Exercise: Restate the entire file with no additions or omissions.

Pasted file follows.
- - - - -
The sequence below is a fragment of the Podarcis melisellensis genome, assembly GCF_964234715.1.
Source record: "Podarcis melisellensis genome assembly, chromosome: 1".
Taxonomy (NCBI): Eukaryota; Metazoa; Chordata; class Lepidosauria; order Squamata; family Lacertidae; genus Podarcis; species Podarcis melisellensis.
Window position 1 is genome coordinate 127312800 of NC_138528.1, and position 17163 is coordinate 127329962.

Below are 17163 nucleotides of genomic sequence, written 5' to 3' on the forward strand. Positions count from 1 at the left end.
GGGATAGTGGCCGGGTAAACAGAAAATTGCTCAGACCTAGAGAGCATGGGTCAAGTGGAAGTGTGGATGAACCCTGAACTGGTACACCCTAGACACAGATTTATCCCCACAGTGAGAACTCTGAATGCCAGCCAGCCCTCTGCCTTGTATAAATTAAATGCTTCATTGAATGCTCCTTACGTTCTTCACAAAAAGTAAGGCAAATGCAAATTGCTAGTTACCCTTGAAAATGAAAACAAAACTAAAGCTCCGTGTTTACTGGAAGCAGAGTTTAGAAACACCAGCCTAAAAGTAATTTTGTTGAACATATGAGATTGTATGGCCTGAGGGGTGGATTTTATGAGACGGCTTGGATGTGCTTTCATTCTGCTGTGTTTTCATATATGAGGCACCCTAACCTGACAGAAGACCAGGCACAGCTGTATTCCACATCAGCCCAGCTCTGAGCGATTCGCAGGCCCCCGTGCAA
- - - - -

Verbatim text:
The sequence below is a fragment of the Podarcis melisellensis genome, assembly GCF_964234715.1.
Source record: "Podarcis melisellensis genome assembly, chromosome: 1".
Taxonomy (NCBI): Eukaryota; Metazoa; Chordata; class Lepidosauria; order Squamata; family Lacertidae; genus Podarcis; species Podarcis melisellensis.
Window position 1 is genome coordinate 127312800 of NC_138528.1, and position 17163 is coordinate 127329962.

Below are 17163 nucleotides of genomic sequence, written 5' to 3' on the forward strand. Positions count from 1 at the left end.
GGGATAGTGGCCGGGTAAACAGAAAATTGCTCAGACCTAGAGAGCATGGGTCAAGTGGAAGTGTGGATGAACCCTGAACTGGTACACCCTAGACACAGATTTATCCCCACAGTGAGAACTCTGAATGCCAGCCAGCCCTCTGCCTTGTATAAATTAAATGCTTCATTGAATGCTCCTTACGTTCTTCACAAAAAGTAAGGCAAATGCAAATTGCTAGTTACCCTTGAAAATGAAAACAAAACTAAAGCTCCGTGTTTACTGGAAGCAGAGTTTAGAAACACCAGCCTAAAAGTAATTTTGTTGAACATATGAGATTGTATGGCCTGAGGGGTGGATTTTATGAGACGGCTTGGATGTGCTTTCATTCTGCTGTGTTTTCATATATGAGGCACCCTAACCTGACAGAAGACCAGGCACAGCTGTATTCCACATCAGCCCAGCTCTGAGCGATTCGCAGGCCCCCGTGCAA